Saturday, January 15, 2011


Not your typical Indiana flora. In fact I've seen neither a cornstalk nor a soybean bush anywhere. The things I do see are strange. I don't even recognize many of them. Palm trees, palmettos and live oaks I know. A few of the plants resemble some of the house plants which we have, but whose names are unspellable if not unpronounceable.

Some of the most fascinating ones appear to be parasites. Spanish moss I know, and it is a parasite.
These beautiful little creatures (some actually get quite large) seem to attach themselves to the bark of certain trees where they thrive on the air and presumably, the tree itself.

The seagrape I know from a visit to Florida ten years ago. At that time, my friend David, may he rest in peace, explained to me that its leaves had been used in olden days as writing paper. He later demonstrated his point by writing a letter to me on one of the large flat leaves. Worked like a charm.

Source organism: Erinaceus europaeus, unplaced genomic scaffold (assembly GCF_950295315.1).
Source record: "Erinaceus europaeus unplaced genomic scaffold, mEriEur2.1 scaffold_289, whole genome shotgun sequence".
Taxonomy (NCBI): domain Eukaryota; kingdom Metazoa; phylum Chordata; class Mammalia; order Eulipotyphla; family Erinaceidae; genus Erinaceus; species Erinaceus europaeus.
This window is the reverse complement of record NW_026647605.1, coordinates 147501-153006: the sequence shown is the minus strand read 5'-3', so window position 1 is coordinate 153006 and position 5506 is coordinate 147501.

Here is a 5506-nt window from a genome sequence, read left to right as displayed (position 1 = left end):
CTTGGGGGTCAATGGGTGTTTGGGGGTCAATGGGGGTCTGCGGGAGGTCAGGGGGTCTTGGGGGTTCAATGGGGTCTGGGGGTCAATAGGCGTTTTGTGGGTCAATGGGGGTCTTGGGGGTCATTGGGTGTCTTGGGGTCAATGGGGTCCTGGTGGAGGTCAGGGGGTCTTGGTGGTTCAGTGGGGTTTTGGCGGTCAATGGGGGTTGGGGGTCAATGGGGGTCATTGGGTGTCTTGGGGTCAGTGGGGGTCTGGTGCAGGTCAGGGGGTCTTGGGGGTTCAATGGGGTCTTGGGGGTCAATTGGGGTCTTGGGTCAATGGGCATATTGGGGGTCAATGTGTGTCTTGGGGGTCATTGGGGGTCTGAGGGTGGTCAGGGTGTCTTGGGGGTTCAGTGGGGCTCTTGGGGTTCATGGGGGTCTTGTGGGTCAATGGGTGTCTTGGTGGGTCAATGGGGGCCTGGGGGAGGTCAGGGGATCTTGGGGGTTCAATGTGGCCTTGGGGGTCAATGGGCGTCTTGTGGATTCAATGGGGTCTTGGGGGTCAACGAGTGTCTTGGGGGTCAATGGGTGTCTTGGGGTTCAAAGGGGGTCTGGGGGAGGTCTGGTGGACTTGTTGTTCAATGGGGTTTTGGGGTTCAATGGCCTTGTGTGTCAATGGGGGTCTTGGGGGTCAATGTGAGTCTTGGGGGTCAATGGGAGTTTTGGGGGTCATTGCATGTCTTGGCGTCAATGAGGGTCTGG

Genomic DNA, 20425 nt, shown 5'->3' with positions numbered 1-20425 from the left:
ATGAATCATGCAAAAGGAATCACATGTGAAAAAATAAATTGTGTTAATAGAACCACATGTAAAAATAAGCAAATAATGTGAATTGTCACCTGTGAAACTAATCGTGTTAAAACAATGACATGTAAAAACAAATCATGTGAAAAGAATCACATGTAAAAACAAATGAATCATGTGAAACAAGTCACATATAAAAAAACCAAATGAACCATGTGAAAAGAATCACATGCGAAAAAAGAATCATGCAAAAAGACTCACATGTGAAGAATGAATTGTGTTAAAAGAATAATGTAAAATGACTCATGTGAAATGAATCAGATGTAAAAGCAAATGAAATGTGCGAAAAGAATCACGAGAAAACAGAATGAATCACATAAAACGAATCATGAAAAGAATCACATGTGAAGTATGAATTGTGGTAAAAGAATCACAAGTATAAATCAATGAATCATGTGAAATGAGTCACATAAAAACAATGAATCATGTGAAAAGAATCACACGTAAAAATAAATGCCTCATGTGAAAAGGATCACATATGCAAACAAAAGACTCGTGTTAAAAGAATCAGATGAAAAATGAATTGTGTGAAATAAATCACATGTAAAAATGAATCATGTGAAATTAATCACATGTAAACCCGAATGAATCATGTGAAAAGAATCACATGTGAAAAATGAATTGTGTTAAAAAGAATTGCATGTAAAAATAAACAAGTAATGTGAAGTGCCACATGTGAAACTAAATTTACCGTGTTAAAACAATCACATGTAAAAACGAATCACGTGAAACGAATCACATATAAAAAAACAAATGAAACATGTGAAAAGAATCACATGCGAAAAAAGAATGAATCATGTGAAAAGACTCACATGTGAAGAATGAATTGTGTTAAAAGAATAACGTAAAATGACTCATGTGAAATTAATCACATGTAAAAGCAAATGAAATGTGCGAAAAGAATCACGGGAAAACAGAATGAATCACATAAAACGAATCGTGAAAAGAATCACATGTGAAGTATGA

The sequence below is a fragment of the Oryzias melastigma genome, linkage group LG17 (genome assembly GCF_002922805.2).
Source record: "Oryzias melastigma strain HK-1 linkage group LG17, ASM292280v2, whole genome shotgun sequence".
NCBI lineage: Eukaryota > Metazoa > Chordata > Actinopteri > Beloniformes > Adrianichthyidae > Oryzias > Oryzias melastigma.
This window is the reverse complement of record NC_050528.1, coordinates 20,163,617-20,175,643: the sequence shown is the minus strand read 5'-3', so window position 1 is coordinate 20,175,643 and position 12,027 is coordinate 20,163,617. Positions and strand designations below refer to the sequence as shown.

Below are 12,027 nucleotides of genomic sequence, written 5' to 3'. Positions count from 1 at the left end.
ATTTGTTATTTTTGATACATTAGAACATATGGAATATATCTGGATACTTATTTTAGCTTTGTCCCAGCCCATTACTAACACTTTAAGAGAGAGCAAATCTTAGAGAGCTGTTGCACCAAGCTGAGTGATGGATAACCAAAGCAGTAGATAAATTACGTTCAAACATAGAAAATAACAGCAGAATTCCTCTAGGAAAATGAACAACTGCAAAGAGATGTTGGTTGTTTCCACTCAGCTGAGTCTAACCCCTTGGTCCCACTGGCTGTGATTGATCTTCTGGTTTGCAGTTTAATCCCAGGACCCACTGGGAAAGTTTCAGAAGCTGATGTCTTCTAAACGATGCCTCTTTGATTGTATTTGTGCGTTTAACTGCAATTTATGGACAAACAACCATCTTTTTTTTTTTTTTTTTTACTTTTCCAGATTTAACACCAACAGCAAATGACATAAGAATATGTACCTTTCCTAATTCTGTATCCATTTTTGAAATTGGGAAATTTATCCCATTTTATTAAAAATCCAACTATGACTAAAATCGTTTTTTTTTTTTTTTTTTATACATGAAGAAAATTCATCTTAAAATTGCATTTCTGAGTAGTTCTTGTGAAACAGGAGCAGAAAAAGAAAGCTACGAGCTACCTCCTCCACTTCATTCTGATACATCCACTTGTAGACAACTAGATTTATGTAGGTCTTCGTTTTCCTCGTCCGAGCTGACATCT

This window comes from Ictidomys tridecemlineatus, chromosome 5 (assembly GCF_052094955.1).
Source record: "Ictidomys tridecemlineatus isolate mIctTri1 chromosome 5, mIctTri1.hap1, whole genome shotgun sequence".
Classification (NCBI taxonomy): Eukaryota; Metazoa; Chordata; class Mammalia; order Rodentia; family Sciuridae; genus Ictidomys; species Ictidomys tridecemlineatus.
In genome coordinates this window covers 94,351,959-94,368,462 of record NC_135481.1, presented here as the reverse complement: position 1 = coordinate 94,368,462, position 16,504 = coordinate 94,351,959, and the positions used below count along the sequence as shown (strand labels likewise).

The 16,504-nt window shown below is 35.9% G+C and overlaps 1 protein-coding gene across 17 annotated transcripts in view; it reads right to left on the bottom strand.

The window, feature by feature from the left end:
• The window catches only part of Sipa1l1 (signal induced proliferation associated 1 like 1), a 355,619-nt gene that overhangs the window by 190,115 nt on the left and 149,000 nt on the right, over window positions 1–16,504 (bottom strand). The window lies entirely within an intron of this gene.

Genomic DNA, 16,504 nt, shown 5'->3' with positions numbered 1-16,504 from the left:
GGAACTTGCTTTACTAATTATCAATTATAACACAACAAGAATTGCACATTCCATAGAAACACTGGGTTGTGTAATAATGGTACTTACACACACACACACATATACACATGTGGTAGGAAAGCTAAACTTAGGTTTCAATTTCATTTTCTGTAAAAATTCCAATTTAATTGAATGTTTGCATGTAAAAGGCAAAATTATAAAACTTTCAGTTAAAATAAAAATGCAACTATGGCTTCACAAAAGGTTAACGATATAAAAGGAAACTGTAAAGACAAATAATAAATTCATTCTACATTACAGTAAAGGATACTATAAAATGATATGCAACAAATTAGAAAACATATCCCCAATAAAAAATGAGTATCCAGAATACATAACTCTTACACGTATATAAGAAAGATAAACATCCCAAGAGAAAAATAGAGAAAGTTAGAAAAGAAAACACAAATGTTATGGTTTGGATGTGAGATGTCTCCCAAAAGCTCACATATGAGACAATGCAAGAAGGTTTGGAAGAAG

Florida is indeed a world of wonders to a northerner such as I. Not the least wondrous among them: 75 degree days in January.


Lin said...

You are killing me, pally. Do you know how cold it is here???! No, me neither--I quit looking back in November. I just know it isn't warm like Florida!


vanilla said...

Oh, Lin, I'm not doing this to "kill" anyone; just hoped that the pallies would like to know where we are. And yes, I see the weather reports.

Anonymous said...

That first pic looks like plain ole mint. And 75 degrees does it for me!

vanilla said...

Grace, the leaves do resemble mint, except that they are 4 - 6 inches in length! Yes, 75 is about right!

Sharkbytes (TM) said...

I got to hike a few miles on the Florida Trail once. I didn't know hardly any of the plants!

vanilla said...

Joan, I feel less incompetent knowing that someone of your great knowledge of natural lore had difficulty in this alien environment!